Mechanisms of Diabetes-Mediated Cerebrovascular Injury in Ischemic StrokeDiabetes increases the risk of cerebrovascular disease and is a reliable predictor of increased morbidity and mortality following acute ischemic stroke. The objective of the current study was to investigate the underlying mechanisms by which diabetes-mediated vascular dysregulation contributes to greater injury and poor stroke outcomes. We hypothesized that peroxynitrite mediates vascular dysfunction in diabetes by destabilizing the vascular smooth muscle actin cytoskeleton. In addition, we proposed that excess peroxynitrite formation and inflammation during ischemia/reperfusion injury in pre-existing diabetes amplifies the proteolytic activity of matrix metalloproteinases (MMPs), thereby contributing to greater vascular injury (i.e., edema and hemorrhagic transformation) and neurological deficit. Using a modified oxygen-glucose deprivation protocol, we examined the effects of hypoxia on cerebral macrovascular reactivity. We found that peroxynitrite mediates hypoxia-induced loss of myogenic tone and medial thickening in cerebral resistance vessels isolated from type 2 diabetic rats. Furthermore, we demonstrated that reductions in polymerized actin cytoskeletal filaments following hypoxia exposure in these vessels cannot be attributed to peroxynitrite nitration, suggesting that an alternate target or different type of peroxynitrite-mediated protein modification may be involved. Targeting mediators of stroke-induced vascular injury at reperfusion was more beneficial in diabetic animals compared to controls. Acute administration of FeTPPs, curcumin, and minocycline at reperfusion in experimental stroke successfully reduced hemorrhagic transformation in all diabetic animals. This reduction in bleeding was associated with decreased MMP-9 activity in cerebral macrovessels. Administration of curcumin and minocycline attenuated edema formation in these animals. Functional outcomes were also improved in varying degrees by these therapies. Based on the findings of these studies, we concluded that oxidative stress, inflammation, and MMP activity in the cerebrovasculature of diabetic animals play a significant role in stroke pathologies that contribute to worse outcomes. Therefore, the following dissertation research has the potential to reduce the gap in knowledge of how pre-existing diabetes contributes to stroke pathophysiology and will potentially aid in the development of novel therapeutic strategies tailored to the diabetic population.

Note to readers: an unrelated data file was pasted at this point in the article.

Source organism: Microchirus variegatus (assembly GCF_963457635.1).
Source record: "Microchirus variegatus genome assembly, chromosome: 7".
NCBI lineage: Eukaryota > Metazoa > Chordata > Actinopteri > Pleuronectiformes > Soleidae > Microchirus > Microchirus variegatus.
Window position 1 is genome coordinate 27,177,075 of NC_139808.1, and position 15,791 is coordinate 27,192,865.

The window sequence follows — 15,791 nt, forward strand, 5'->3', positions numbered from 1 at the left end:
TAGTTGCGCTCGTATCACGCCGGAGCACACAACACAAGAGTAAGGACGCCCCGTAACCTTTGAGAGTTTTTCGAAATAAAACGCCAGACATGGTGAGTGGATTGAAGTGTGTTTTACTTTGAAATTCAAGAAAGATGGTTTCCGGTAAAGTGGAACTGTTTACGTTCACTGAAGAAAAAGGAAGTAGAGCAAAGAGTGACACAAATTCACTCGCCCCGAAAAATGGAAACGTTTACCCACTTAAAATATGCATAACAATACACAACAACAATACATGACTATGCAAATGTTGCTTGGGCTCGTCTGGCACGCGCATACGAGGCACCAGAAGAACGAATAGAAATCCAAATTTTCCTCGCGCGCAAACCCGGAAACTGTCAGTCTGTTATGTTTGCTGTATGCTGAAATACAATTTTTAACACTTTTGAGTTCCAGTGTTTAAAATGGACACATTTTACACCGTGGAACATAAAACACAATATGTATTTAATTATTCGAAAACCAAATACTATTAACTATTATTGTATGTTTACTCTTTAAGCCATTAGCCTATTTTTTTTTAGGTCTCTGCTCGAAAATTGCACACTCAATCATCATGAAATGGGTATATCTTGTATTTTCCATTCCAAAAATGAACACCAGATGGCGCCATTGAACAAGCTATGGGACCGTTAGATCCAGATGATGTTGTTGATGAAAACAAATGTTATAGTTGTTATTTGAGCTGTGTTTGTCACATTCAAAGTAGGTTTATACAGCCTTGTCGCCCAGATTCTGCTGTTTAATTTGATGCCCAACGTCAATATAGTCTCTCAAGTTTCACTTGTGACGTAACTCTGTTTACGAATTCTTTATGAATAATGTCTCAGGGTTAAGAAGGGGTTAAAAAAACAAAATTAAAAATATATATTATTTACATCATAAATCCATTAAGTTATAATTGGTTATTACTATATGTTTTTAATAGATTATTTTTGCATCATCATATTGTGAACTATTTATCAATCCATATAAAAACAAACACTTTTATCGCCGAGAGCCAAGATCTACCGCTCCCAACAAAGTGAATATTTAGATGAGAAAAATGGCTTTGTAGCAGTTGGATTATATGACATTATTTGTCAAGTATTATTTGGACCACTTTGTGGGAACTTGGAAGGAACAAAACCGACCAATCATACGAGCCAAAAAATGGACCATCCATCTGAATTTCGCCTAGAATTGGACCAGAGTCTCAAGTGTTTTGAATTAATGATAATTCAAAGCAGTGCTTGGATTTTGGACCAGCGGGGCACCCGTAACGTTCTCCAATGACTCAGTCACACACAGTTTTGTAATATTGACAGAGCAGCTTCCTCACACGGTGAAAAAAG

Vascular Protection by Angiotensin Receptor Antagonism Involves Differential VEGF Expression in Both Hemispheres after Experimental StrokeWe identified that the angiotensin receptor antagonist, candesartan, has profound neurovascular protective properties when administered after ischemic stroke and was associated with a proangiogenic state at least partly explained by vascular endothelial growth factor A (VEGFA). However, the spatial distribution of vascular endothelial growth factor (VEGF) isoforms and their receptors remained unknown. Protein analysis identified a significant increase in vascular endothelial grow factor B (VEGFB) in the cerebrospinal fluid (CSF) and the ischemic hemispheres (with increased VEGF receptor 1 activation) of treated animals (p<0.05) which was co-occurring with an increase in protein kinase B (Akt) phosphorylation (p<0.05). An increase in VEGFA protein in the contralesional hemisphere corresponded to a significant increase in vascular density at seven days (p<0.01) after stroke onset